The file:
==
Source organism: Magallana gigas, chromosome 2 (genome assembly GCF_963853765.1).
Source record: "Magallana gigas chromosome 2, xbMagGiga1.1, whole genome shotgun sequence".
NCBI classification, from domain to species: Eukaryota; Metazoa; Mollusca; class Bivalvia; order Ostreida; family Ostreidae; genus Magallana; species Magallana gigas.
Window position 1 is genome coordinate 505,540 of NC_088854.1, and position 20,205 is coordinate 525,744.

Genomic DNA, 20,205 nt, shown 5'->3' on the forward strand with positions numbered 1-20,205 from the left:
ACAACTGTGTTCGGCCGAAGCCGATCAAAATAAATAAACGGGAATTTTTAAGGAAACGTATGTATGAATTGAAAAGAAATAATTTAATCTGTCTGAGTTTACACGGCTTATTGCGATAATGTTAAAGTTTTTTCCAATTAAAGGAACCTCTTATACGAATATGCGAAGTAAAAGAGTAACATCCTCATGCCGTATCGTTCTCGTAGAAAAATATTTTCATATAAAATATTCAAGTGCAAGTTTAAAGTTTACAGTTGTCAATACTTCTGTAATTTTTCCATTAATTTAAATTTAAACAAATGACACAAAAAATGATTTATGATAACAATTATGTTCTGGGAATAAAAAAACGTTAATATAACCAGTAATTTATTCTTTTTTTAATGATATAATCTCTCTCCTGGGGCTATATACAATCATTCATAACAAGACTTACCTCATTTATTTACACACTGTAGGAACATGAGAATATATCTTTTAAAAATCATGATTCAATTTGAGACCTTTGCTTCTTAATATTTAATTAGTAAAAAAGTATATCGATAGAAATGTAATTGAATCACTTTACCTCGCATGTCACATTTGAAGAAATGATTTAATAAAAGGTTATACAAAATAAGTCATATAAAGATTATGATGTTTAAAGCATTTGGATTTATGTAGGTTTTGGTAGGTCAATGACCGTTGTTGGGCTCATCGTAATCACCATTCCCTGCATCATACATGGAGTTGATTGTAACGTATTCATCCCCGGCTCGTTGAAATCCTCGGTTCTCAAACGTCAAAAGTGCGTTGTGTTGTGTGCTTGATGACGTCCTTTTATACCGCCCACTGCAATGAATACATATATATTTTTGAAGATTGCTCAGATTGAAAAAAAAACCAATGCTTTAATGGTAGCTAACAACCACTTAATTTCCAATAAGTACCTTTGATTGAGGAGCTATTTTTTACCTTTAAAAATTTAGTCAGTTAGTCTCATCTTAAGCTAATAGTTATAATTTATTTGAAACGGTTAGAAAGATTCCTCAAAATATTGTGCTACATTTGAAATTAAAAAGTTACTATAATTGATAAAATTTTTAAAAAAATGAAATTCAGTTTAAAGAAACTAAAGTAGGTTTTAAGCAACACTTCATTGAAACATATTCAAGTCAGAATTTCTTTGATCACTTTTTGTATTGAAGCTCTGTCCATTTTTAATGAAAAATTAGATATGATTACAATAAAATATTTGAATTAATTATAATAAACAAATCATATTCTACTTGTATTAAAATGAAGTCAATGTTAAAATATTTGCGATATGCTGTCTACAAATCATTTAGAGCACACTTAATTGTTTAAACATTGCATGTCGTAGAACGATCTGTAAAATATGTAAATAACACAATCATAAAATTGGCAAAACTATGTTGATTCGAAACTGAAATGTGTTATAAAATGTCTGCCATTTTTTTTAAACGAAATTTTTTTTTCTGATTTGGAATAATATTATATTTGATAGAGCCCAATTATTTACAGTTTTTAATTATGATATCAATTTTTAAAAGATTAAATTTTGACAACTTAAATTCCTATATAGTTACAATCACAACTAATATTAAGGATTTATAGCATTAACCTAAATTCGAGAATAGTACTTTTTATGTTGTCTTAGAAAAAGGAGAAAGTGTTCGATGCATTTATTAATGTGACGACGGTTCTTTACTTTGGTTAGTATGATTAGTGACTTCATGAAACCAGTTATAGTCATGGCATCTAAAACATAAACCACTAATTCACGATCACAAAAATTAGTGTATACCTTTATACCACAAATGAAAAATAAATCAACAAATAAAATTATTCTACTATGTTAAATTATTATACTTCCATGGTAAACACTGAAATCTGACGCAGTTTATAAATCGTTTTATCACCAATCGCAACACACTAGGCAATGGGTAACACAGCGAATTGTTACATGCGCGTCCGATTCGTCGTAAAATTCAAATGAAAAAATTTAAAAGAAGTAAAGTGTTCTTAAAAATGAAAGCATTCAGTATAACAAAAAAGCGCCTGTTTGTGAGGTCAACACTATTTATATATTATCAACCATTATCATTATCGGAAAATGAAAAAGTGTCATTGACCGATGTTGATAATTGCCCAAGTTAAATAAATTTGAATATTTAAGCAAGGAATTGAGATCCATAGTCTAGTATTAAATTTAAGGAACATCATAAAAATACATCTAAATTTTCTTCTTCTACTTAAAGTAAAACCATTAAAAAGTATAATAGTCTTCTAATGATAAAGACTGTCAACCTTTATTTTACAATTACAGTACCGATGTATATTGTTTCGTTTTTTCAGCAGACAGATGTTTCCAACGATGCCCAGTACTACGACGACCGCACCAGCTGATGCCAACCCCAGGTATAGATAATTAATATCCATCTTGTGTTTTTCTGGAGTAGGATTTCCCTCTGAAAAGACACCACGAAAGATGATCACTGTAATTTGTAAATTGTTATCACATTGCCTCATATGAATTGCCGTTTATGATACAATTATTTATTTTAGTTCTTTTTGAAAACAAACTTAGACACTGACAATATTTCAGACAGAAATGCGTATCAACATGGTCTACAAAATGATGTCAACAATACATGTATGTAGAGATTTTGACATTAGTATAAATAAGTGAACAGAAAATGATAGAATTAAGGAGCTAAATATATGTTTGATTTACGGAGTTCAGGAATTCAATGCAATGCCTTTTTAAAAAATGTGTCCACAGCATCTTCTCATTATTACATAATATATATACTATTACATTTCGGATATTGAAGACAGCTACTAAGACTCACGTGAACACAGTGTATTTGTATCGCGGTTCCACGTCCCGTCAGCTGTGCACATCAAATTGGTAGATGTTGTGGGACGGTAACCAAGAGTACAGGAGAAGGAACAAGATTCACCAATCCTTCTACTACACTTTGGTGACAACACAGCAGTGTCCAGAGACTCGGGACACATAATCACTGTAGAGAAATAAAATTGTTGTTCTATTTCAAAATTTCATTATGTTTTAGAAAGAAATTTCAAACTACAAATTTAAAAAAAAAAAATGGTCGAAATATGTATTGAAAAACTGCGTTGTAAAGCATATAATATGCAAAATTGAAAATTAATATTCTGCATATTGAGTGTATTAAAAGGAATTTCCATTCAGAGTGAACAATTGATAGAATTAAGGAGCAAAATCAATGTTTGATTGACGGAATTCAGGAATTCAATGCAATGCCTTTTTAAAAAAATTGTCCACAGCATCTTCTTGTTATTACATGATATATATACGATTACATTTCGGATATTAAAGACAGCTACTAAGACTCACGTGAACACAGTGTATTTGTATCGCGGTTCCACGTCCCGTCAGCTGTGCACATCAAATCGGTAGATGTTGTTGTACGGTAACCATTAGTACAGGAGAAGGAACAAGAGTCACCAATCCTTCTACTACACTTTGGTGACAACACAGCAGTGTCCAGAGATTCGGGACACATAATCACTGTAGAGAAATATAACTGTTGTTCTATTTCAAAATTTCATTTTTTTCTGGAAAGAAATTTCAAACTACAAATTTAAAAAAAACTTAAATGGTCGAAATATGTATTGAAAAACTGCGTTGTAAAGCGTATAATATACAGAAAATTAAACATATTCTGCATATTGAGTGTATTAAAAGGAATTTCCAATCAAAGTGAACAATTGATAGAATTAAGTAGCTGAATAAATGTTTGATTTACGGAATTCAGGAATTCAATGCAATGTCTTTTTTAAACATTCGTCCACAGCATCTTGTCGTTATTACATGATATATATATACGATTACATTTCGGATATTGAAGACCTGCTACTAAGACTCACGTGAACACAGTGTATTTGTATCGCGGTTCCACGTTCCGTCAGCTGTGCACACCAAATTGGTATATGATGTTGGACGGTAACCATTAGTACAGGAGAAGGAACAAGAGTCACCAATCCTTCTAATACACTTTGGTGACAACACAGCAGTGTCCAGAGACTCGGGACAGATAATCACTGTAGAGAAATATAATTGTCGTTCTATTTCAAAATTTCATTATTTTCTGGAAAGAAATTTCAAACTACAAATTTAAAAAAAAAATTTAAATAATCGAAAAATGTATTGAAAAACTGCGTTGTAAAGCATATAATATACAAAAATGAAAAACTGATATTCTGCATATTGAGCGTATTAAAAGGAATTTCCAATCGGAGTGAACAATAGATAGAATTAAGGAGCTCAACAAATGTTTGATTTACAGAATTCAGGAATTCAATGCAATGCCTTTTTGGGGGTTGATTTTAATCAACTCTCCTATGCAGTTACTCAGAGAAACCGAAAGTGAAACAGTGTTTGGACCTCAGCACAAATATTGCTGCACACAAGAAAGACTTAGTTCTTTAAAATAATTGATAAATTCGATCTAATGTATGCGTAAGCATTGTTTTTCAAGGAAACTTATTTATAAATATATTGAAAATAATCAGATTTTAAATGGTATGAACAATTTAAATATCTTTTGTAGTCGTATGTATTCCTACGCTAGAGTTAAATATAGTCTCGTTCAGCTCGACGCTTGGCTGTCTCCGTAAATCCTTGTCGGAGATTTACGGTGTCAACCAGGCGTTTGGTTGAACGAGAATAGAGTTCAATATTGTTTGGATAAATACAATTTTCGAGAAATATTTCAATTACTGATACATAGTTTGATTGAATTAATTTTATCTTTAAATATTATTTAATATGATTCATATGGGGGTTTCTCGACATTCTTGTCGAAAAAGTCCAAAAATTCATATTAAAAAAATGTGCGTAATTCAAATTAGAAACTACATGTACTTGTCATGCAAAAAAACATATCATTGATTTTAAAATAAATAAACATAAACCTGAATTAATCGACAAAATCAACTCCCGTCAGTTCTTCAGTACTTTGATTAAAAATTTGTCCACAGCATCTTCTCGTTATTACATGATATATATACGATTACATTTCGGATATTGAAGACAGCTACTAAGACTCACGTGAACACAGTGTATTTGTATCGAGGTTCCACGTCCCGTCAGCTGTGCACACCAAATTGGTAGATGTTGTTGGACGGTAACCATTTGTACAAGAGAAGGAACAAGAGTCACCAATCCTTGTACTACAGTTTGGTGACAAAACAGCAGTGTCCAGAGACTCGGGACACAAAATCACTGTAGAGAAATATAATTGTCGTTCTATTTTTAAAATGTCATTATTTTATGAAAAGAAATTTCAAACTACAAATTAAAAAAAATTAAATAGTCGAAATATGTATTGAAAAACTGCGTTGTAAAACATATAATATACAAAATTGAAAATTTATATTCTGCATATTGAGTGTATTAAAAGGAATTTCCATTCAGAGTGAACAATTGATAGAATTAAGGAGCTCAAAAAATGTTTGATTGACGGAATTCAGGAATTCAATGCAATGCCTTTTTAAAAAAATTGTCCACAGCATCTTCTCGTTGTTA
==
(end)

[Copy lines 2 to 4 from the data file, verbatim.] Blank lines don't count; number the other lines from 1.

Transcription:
Source record: "Magallana gigas chromosome 2, xbMagGiga1.1, whole genome shotgun sequence".
NCBI classification, from domain to species: Eukaryota; Metazoa; Mollusca; class Bivalvia; order Ostreida; family Ostreidae; genus Magallana; species Magallana gigas.
Window position 1 is genome coordinate 505,540 of NC_088854.1, and position 20,205 is coordinate 525,744.